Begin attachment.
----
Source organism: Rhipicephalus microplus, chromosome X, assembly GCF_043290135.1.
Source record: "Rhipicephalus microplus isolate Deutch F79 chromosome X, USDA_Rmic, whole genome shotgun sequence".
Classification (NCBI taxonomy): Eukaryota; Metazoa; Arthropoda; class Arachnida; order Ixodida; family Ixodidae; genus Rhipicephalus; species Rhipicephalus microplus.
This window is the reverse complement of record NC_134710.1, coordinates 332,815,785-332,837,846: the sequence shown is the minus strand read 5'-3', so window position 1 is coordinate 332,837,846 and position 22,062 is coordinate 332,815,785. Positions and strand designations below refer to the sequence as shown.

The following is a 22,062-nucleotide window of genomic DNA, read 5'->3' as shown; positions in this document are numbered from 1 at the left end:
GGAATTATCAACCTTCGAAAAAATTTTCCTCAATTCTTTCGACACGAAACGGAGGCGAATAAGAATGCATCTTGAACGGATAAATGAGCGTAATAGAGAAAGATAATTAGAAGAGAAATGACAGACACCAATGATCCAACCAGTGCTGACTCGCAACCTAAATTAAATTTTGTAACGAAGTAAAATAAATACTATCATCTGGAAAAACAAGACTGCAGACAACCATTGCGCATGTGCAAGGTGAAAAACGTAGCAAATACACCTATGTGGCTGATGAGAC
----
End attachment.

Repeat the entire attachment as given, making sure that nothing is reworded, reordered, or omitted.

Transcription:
Source organism: Rhipicephalus microplus, chromosome X, assembly GCF_043290135.1.
Source record: "Rhipicephalus microplus isolate Deutch F79 chromosome X, USDA_Rmic, whole genome shotgun sequence".
Classification (NCBI taxonomy): Eukaryota; Metazoa; Arthropoda; class Arachnida; order Ixodida; family Ixodidae; genus Rhipicephalus; species Rhipicephalus microplus.
This window is the reverse complement of record NC_134710.1, coordinates 332,815,785-332,837,846: the sequence shown is the minus strand read 5'-3', so window position 1 is coordinate 332,837,846 and position 22,062 is coordinate 332,815,785. Positions and strand designations below refer to the sequence as shown.

The following is a 22,062-nucleotide window of genomic DNA, read 5'->3' as shown; positions in this document are numbered from 1 at the left end:
GGAATTATCAACCTTCGAAAAAATTTTCCTCAATTCTTTCGACACGAAACGGAGGCGAATAAGAATGCATCTTGAACGGATAAATGAGCGTAATAGAGAAAGATAATTAGAAGAGAAATGACAGACACCAATGATCCAACCAGTGCTGACTCGCAACCTAAATTAAATTTTGTAACGAAGTAAAATAAATACTATCATCTGGAAAAACAAGACTGCAGACAACCATTGCGCATGTGCAAGGTGAAAAACGTAGCAAATACACCTATGTGGCTGATGAGAC